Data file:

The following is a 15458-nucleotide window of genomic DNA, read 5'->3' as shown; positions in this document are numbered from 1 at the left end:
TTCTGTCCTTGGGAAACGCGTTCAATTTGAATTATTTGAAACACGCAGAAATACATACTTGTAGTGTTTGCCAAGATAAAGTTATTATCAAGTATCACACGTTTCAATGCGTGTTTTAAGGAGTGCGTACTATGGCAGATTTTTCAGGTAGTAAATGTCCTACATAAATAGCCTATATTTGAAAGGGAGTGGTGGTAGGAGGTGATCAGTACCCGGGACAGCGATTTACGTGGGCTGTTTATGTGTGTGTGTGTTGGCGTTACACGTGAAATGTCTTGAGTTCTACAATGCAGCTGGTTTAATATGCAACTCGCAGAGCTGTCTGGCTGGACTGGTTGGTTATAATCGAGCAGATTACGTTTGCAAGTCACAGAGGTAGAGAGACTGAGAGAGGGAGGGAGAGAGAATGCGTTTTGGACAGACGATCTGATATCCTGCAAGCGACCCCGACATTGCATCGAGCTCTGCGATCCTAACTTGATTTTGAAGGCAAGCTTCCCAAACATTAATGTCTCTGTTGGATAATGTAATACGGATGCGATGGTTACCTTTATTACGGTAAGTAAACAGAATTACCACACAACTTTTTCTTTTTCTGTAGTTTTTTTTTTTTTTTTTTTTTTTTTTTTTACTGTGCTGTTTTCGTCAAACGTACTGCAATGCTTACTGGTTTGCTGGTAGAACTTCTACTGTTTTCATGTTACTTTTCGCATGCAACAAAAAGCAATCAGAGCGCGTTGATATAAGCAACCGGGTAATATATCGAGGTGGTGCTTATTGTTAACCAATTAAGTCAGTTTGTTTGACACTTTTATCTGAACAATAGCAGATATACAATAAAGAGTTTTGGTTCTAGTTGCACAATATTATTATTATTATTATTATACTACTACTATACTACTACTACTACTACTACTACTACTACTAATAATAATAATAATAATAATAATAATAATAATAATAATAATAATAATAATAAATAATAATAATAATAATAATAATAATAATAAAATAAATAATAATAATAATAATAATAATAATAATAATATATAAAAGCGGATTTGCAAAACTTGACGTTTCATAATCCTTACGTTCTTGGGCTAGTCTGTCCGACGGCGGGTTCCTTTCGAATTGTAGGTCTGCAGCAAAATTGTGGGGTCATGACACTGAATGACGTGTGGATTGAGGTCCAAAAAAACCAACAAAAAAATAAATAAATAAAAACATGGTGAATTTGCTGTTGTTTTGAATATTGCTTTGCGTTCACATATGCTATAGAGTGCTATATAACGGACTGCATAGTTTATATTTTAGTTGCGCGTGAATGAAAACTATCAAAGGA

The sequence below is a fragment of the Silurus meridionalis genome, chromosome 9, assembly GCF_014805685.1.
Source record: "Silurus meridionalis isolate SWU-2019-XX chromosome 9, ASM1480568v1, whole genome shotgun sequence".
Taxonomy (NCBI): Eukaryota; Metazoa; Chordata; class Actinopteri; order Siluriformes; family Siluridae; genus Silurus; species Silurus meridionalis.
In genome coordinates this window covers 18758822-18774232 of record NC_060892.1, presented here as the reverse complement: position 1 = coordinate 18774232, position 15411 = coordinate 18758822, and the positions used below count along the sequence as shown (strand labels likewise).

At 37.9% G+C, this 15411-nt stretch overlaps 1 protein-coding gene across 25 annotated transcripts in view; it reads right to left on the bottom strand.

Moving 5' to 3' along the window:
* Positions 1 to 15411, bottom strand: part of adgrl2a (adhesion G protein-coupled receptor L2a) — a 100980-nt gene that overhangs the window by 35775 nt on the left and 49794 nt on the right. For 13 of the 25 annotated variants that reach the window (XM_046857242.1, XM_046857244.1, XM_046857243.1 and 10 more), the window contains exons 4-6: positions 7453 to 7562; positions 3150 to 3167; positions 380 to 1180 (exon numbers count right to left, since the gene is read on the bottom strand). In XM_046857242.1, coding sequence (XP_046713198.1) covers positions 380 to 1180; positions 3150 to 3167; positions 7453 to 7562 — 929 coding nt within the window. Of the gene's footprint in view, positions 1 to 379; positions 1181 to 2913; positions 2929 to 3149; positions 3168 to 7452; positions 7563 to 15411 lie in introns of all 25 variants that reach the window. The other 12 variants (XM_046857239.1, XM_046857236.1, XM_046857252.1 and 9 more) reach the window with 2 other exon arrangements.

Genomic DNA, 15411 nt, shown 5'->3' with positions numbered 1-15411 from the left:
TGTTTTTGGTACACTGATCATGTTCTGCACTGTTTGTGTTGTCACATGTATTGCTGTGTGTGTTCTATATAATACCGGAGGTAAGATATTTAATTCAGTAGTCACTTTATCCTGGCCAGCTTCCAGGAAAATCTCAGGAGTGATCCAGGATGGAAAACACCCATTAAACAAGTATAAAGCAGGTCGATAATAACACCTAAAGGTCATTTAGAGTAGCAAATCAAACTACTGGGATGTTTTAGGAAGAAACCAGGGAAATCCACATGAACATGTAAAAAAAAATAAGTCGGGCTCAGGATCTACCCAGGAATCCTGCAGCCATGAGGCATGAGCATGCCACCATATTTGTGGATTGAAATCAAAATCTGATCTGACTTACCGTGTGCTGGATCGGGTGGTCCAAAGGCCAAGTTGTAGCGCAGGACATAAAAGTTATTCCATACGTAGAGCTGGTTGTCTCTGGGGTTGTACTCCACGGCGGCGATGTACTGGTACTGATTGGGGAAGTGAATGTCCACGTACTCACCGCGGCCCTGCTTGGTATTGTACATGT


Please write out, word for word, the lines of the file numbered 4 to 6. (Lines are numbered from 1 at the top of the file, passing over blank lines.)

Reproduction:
Source record: "Silurus meridionalis isolate SWU-2019-XX chromosome 9, ASM1480568v1, whole genome shotgun sequence".
Taxonomy (NCBI): Eukaryota; Metazoa; Chordata; class Actinopteri; order Siluriformes; family Siluridae; genus Silurus; species Silurus meridionalis.
In genome coordinates this window covers 18758822-18774232 of record NC_060892.1, presented here as the reverse complement: position 1 = coordinate 18774232, position 15411 = coordinate 18758822, and the positions used below count along the sequence as shown (strand labels likewise).